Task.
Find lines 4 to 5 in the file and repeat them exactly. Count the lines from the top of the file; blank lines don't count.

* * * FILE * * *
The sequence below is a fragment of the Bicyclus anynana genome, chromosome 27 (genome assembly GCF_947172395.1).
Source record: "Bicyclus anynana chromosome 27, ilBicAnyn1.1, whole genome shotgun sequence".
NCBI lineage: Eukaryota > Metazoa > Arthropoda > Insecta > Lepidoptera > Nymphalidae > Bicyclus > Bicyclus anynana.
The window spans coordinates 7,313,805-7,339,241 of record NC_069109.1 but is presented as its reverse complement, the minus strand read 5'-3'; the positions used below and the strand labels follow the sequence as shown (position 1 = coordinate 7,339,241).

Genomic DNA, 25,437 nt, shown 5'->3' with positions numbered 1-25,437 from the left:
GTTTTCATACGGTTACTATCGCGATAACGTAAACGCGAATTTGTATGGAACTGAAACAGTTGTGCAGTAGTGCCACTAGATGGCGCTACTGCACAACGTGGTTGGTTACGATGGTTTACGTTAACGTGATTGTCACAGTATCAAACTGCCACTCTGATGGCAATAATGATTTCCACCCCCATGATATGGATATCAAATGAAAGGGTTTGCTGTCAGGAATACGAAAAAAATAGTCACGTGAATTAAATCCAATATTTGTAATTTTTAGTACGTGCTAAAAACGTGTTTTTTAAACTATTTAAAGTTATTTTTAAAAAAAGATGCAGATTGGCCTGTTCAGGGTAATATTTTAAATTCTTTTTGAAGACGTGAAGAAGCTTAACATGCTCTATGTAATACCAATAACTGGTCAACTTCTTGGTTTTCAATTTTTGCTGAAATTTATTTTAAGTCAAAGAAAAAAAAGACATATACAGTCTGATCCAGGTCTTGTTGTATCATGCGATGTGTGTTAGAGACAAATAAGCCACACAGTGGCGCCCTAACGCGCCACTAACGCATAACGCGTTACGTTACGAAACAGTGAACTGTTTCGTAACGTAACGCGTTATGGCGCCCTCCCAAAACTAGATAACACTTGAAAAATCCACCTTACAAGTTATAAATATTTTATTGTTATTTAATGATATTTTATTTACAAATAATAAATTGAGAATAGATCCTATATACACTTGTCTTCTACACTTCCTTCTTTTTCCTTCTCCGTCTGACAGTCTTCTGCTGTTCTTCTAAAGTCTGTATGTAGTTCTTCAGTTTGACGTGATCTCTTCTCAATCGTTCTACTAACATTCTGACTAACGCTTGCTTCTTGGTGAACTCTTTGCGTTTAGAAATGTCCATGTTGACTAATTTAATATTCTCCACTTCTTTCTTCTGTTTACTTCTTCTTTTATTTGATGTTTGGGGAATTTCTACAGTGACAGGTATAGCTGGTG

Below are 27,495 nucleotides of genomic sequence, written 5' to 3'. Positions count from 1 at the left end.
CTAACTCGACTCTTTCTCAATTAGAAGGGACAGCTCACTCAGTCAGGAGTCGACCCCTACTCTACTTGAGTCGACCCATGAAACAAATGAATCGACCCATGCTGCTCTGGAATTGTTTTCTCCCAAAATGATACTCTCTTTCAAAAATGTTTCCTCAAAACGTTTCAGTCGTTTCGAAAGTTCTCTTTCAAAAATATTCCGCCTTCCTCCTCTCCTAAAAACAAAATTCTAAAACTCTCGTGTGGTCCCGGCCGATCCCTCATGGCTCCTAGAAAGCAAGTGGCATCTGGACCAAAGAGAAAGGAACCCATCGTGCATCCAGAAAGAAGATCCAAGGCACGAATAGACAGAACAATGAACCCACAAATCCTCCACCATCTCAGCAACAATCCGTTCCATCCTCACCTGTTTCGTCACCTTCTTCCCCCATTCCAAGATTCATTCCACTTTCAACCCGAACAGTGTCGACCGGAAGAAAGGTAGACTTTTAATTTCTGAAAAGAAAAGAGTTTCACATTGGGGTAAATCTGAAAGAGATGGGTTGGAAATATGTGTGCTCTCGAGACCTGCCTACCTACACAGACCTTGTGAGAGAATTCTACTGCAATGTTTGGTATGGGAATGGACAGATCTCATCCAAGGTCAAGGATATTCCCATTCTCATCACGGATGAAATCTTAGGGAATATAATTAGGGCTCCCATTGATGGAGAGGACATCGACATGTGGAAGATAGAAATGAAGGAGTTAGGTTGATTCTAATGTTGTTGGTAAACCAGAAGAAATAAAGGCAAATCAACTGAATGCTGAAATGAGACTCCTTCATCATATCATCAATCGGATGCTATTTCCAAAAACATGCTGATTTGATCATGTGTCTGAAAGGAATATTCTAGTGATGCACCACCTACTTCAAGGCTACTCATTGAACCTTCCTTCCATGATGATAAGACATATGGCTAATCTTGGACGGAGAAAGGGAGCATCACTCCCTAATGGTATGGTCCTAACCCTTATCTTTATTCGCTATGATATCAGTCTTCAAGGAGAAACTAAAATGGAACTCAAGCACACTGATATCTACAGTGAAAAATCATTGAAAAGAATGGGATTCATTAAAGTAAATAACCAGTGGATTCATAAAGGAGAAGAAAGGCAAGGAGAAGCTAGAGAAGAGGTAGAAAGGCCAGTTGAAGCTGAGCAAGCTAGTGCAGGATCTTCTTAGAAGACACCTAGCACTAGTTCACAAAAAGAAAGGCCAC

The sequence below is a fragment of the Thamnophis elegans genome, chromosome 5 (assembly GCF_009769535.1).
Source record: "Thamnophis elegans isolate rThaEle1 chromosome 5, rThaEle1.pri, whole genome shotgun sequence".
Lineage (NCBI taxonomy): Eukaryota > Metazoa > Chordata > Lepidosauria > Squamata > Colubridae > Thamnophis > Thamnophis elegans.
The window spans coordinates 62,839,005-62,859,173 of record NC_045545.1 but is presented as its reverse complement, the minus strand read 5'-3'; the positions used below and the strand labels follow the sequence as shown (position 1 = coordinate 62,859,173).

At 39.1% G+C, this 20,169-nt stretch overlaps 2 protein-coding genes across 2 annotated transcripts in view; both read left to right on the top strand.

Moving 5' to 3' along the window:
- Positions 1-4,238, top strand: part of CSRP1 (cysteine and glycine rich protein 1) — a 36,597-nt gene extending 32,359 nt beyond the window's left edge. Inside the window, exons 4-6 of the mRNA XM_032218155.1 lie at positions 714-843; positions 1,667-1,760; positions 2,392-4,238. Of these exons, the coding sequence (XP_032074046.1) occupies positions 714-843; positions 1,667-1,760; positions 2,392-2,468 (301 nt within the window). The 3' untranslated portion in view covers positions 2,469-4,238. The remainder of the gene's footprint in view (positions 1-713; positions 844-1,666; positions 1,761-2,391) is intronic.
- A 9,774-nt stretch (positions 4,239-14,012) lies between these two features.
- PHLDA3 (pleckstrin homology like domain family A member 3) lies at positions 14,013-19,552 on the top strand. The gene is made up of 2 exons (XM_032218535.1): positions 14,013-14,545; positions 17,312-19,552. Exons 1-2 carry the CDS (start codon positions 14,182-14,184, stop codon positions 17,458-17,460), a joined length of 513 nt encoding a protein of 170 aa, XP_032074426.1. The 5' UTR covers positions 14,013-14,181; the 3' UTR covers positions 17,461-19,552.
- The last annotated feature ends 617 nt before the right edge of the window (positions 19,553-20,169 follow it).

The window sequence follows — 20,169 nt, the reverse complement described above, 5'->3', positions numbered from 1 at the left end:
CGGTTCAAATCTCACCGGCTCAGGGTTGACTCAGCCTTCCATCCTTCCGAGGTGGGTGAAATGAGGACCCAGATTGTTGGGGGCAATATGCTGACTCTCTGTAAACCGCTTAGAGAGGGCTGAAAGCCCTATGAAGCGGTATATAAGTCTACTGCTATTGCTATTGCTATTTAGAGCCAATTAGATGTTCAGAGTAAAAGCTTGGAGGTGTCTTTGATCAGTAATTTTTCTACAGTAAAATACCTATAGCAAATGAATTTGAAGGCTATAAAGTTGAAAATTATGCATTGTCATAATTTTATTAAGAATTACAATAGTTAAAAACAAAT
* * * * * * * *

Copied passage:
The window spans coordinates 7,313,805-7,339,241 of record NC_069109.1 but is presented as its reverse complement, the minus strand read 5'-3'; the positions used below and the strand labels follow the sequence as shown (position 1 = coordinate 7,339,241).

Genomic DNA, 25,437 nt, shown 5'->3' with positions numbered 1-25,437 from the left: